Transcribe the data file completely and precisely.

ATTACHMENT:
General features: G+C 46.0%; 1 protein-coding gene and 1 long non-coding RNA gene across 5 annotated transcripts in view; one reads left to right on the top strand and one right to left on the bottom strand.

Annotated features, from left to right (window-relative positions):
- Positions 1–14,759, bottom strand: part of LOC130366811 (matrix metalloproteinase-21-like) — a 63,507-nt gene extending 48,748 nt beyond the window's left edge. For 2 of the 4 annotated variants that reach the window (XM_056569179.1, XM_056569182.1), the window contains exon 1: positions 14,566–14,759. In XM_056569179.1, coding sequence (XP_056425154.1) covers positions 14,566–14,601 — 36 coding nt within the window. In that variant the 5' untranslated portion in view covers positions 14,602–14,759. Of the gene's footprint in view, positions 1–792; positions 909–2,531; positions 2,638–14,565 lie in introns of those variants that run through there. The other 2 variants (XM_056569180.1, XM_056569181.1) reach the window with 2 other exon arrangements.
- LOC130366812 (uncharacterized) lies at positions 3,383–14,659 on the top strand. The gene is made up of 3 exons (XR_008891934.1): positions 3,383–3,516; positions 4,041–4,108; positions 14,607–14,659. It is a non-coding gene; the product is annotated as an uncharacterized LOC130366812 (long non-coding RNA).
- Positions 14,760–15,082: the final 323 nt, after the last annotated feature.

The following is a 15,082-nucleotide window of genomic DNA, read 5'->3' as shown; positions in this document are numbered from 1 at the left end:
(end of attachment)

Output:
General features: G+C 46.0%; 1 protein-coding gene and 1 long non-coding RNA gene across 5 annotated transcripts in view; one reads left to right on the top strand and one right to left on the bottom strand.

Annotated features, from left to right (window-relative positions):
- Positions 1–14,759, bottom strand: part of LOC130366811 (matrix metalloproteinase-21-like) — a 63,507-nt gene extending 48,748 nt beyond the window's left edge. For 2 of the 4 annotated variants that reach the window (XM_056569179.1, XM_056569182.1), the window contains exon 1: positions 14,566–14,759. In XM_056569179.1, coding sequence (XP_056425154.1) covers positions 14,566–14,601 — 36 coding nt within the window. In that variant the 5' untranslated portion in view covers positions 14,602–14,759. Of the gene's footprint in view, positions 1–792; positions 909–2,531; positions 2,638–14,565 lie in introns of those variants that run through there. The other 2 variants (XM_056569180.1, XM_056569181.1) reach the window with 2 other exon arrangements.
- LOC130366812 (uncharacterized) lies at positions 3,383–14,659 on the top strand. The gene is made up of 3 exons (XR_008891934.1): positions 3,383–3,516; positions 4,041–4,108; positions 14,607–14,659. It is a non-coding gene; the product is annotated as an uncharacterized LOC130366812 (long non-coding RNA).
- Positions 14,760–15,082: the final 323 nt, after the last annotated feature.

The following is a 15,082-nucleotide window of genomic DNA, read 5'->3' as shown; positions in this document are numbered from 1 at the left end: